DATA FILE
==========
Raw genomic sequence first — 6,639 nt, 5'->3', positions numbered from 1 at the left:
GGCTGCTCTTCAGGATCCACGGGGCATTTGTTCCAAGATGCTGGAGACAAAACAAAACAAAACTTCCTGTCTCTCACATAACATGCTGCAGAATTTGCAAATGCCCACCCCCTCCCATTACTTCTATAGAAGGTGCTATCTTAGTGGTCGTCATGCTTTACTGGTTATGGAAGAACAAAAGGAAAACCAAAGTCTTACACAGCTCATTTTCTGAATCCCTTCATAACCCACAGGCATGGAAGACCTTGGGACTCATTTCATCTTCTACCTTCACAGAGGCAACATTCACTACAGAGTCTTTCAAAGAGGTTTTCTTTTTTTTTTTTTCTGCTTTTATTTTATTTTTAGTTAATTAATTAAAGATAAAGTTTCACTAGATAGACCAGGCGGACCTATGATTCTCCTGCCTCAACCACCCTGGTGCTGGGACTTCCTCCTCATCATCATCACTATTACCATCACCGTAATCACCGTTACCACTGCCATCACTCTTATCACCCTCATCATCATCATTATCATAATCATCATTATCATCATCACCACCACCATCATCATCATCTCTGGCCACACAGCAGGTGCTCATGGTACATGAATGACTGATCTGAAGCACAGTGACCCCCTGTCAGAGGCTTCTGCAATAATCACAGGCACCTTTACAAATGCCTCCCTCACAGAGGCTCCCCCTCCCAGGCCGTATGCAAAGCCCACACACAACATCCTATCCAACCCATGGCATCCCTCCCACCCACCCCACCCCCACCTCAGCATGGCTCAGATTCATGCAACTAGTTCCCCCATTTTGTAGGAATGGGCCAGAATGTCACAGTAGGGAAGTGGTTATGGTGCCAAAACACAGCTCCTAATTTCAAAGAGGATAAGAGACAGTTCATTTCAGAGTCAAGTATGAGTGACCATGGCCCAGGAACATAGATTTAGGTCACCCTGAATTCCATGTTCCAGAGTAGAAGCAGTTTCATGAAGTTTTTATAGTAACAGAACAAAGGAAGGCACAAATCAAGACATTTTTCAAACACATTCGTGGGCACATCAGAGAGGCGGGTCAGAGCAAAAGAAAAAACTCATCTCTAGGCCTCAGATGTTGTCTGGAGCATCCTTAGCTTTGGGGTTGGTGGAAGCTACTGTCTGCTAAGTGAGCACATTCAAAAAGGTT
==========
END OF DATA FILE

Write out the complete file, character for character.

Raw genomic sequence first — 6,639 nt, 5'->3', positions numbered from 1 at the left:
GGCTGCTCTTCAGGATCCACGGGGCATTTGTTCCAAGATGCTGGAGACAAAACAAAACAAAACTTCCTGTCTCTCACATAACATGCTGCAGAATTTGCAAATGCCCACCCCCTCCCATTACTTCTATAGAAGGTGCTATCTTAGTGGTCGTCATGCTTTACTGGTTATGGAAGAACAAAAGGAAAACCAAAGTCTTACACAGCTCATTTTCTGAATCCCTTCATAACCCACAGGCATGGAAGACCTTGGGACTCATTTCATCTTCTACCTTCACAGAGGCAACATTCACTACAGAGTCTTTCAAAGAGGTTTTCTTTTTTTTTTTTTCTGCTTTTATTTTATTTTTAGTTAATTAATTAAAGATAAAGTTTCACTAGATAGACCAGGCGGACCTATGATTCTCCTGCCTCAACCACCCTGGTGCTGGGACTTCCTCCTCATCATCATCACTATTACCATCACCGTAATCACCGTTACCACTGCCATCACTCTTATCACCCTCATCATCATCATTATCATAATCATCATTATCATCATCACCACCACCATCATCATCATCTCTGGCCACACAGCAGGTGCTCATGGTACATGAATGACTGATCTGAAGCACAGTGACCCCCTGTCAGAGGCTTCTGCAATAATCACAGGCACCTTTACAAATGCCTCCCTCACAGAGGCTCCCCCTCCCAGGCCGTATGCAAAGCCCACACACAACATCCTATCCAACCCATGGCATCCCTCCCACCCACCCCACCCCCACCTCAGCATGGCTCAGATTCATGCAACTAGTTCCCCCATTTTGTAGGAATGGGCCAGAATGTCACAGTAGGGAAGTGGTTATGGTGCCAAAACACAGCTCCTAATTTCAAAGAGGATAAGAGACAGTTCATTTCAGAGTCAAGTATGAGTGACCATGGCCCAGGAACATAGATTTAGGTCACCCTGAATTCCATGTTCCAGAGTAGAAGCAGTTTCATGAAGTTTTTATAGTAACAGAACAAAGGAAGGCACAAATCAAGACATTTTTCAAACACATTCGTGGGCACATCAGAGAGGCGGGTCAGAGCAAAAGAAAAAACTCATCTCTAGGCCTCAGATGTTGTCTGGAGCATCCTTAGCTTTGGGGTTGGTGGAAGCTACTGTCTGCTAAGTGAGCACATTCAAAAAGGTT